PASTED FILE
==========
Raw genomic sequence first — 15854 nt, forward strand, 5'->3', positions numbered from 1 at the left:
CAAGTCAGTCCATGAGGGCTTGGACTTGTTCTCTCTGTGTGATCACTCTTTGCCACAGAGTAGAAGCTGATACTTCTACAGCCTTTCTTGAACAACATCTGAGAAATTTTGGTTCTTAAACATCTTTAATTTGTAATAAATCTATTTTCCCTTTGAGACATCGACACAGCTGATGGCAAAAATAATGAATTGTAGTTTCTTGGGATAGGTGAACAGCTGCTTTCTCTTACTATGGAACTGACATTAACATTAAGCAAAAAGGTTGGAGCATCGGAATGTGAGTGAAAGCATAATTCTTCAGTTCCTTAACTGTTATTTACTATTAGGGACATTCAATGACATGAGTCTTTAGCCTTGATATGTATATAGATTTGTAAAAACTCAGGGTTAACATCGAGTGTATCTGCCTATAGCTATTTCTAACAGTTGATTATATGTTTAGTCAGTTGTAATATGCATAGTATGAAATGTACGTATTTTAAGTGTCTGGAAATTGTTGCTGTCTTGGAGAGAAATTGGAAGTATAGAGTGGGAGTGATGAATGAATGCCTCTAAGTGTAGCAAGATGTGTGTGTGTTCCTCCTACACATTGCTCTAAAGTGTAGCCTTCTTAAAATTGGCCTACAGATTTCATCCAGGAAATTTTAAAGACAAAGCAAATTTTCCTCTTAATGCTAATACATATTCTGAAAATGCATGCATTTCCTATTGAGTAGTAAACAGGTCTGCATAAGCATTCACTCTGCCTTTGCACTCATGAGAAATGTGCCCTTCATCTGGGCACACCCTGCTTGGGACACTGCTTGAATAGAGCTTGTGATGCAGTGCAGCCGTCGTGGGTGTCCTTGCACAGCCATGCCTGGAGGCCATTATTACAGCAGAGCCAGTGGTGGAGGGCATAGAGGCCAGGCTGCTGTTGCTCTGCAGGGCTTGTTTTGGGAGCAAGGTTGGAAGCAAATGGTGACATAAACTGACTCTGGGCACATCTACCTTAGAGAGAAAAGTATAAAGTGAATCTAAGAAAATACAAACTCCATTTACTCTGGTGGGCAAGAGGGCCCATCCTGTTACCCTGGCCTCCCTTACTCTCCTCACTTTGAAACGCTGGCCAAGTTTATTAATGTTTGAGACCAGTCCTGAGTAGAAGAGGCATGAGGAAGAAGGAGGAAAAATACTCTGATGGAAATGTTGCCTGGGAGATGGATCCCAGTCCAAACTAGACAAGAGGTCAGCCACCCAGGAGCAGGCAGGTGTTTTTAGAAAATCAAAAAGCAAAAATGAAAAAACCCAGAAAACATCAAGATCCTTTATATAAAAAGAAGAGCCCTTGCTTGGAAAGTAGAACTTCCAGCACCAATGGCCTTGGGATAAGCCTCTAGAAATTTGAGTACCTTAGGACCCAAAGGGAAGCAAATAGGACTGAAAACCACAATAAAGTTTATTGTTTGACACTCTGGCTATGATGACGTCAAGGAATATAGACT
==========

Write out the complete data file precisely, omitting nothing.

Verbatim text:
Raw genomic sequence first — 15854 nt, forward strand, 5'->3', positions numbered from 1 at the left:
CAAGTCAGTCCATGAGGGCTTGGACTTGTTCTCTCTGTGTGATCACTCTTTGCCACAGAGTAGAAGCTGATACTTCTACAGCCTTTCTTGAACAACATCTGAGAAATTTTGGTTCTTAAACATCTTTAATTTGTAATAAATCTATTTTCCCTTTGAGACATCGACACAGCTGATGGCAAAAATAATGAATTGTAGTTTCTTGGGATAGGTGAACAGCTGCTTTCTCTTACTATGGAACTGACATTAACATTAAGCAAAAAGGTTGGAGCATCGGAATGTGAGTGAAAGCATAATTCTTCAGTTCCTTAACTGTTATTTACTATTAGGGACATTCAATGACATGAGTCTTTAGCCTTGATATGTATATAGATTTGTAAAAACTCAGGGTTAACATCGAGTGTATCTGCCTATAGCTATTTCTAACAGTTGATTATATGTTTAGTCAGTTGTAATATGCATAGTATGAAATGTACGTATTTTAAGTGTCTGGAAATTGTTGCTGTCTTGGAGAGAAATTGGAAGTATAGAGTGGGAGTGATGAATGAATGCCTCTAAGTGTAGCAAGATGTGTGTGTGTTCCTCCTACACATTGCTCTAAAGTGTAGCCTTCTTAAAATTGGCCTACAGATTTCATCCAGGAAATTTTAAAGACAAAGCAAATTTTCCTCTTAATGCTAATACATATTCTGAAAATGCATGCATTTCCTATTGAGTAGTAAACAGGTCTGCATAAGCATTCACTCTGCCTTTGCACTCATGAGAAATGTGCCCTTCATCTGGGCACACCCTGCTTGGGACACTGCTTGAATAGAGCTTGTGATGCAGTGCAGCCGTCGTGGGTGTCCTTGCACAGCCATGCCTGGAGGCCATTATTACAGCAGAGCCAGTGGTGGAGGGCATAGAGGCCAGGCTGCTGTTGCTCTGCAGGGCTTGTTTTGGGAGCAAGGTTGGAAGCAAATGGTGACATAAACTGACTCTGGGCACATCTACCTTAGAGAGAAAAGTATAAAGTGAATCTAAGAAAATACAAACTCCATTTACTCTGGTGGGCAAGAGGGCCCATCCTGTTACCCTGGCCTCCCTTACTCTCCTCACTTTGAAACGCTGGCCAAGTTTATTAATGTTTGAGACCAGTCCTGAGTAGAAGAGGCATGAGGAAGAAGGAGGAAAAATACTCTGATGGAAATGTTGCCTGGGAGATGGATCCCAGTCCAAACTAGACAAGAGGTCAGCCACCCAGGAGCAGGCAGGTGTTTTTAGAAAATCAAAAAGCAAAAATGAAAAAACCCAGAAAACATCAAGATCCTTTATATAAAAAGAAGAGCCCTTGCTTGGAAAGTAGAACTTCCAGCACCAATGGCCTTGGGATAAGCCTCTAGAAATTTGAGTACCTTAGGACCCAAAGGGAAGCAAATAGGACTGAAAACCACAATAAAGTTTATTGTTTGACACTCTGGCTATGATGACGTCAAGGAATATAGACT